When Enid Lyons and Dorothy Tangney first entered federal Parliament almost 75 years ago, they probably thought there’d be more women in government by now.
Australian women officially acquired the right to stand for federal Parliament. Forty years later, the first female was elected.
In 1943, history was made when the United Australia Party’s Enid Lyons – widow of former PM Joseph Lyons (1932-39) – won the seat of Darwin and the Labor Party’s Dorothy Tangney was elected to the Senate.
There are more women in government today, but reports of bullying and mistreatment of female MPs over the past few weeks are being seen as a disincentive to females entering politics.
Lucy Gichuhi, Ann Sudmalis and Julia Banks, have recently made public allegations of bullying.
Earlier this month, Senator Gichuhi threatened to use parliamentary privilege to name those inside the Liberal Party she said had bullied and intimidated her.
Last week, Ms Sudmalis did just that. She and Ms Banks have flagged their intention not to contest their seats at the next election largely because of the alleged bullying.
The senator’s comments prompted Cabinet Minister Kelly O’Dwyer to add further weight to the claims, telling 7.30 she had spoken to both male and female MPs in the wake of the leadership spill and “it is clear to me that people were subject to threats and intimidation and bullying”.
There have been calls for more women in Parliament and arguments against.
Labor has a quota to preselect women in 50 per cent of winnable seats by 2025. The Libs have a ‘target’, which is more aspirational as opposed to a firm policy such as Labor’s.
Currently, half of all federal ALP MPs are women, but only 22 of the Liberal Party’s 107 federal parliamentarians are women.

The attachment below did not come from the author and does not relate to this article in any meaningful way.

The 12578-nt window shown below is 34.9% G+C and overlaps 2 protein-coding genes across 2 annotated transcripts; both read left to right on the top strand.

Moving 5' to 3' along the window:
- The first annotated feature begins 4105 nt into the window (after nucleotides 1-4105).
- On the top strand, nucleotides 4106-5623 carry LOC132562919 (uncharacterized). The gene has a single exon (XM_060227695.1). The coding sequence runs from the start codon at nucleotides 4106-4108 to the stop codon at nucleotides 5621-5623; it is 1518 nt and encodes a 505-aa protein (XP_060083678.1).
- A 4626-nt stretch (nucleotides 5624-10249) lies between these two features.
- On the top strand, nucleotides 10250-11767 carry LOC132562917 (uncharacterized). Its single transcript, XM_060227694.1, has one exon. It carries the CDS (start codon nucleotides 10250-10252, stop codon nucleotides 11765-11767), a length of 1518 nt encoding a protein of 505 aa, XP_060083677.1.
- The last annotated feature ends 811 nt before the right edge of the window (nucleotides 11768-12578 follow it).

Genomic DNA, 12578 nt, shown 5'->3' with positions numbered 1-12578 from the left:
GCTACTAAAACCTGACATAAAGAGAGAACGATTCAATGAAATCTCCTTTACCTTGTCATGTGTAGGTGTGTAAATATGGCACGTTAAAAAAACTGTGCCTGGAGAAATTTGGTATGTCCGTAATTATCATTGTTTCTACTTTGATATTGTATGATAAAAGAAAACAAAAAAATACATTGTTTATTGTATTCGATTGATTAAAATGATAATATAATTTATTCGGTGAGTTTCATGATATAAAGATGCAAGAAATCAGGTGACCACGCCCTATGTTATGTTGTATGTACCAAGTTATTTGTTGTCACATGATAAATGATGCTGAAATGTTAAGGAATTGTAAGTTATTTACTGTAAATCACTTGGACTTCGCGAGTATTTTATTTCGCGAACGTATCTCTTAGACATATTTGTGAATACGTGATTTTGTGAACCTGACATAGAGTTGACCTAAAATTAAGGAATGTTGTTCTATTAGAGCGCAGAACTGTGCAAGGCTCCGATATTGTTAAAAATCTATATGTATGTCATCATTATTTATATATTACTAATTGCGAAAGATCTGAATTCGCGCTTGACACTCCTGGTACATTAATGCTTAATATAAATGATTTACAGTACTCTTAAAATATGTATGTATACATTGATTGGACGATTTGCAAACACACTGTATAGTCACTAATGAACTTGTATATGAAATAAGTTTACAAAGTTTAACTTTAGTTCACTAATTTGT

The federal Liberal Party says it is currently debating how to boost the number of women in Parliament.
But it may be stumbling over its own conservatism. After all, the philosophy of conservatism centres around a ‘commitment to traditional values and ideas with opposition to change or innovation’.
If quotas are adopted, women who get into Parliament may be labelled as ‘quota girls’, similarly to how affirmative action employees were tainted as token.
This is unfortunate as, given the same opportunities all along, both these women and those workers in the 80s may have risen up through the same ranks, possibly further and faster.
That’s where the argument for a meritocracy falls short. Women and indigenous candidates simply have not had the same opportunities to prove their ‘merit’. Maybe quotas will give them a foot in the door, but once in, they should all be judged based on key performance indicators. That is, run with a policy, do your darndest to implement said policy and stay true to your word.
Both men and women have the capacity to do that, but does a politician? Will the country benefit from having more women in Parliament? What would restore your faith in Australian politics?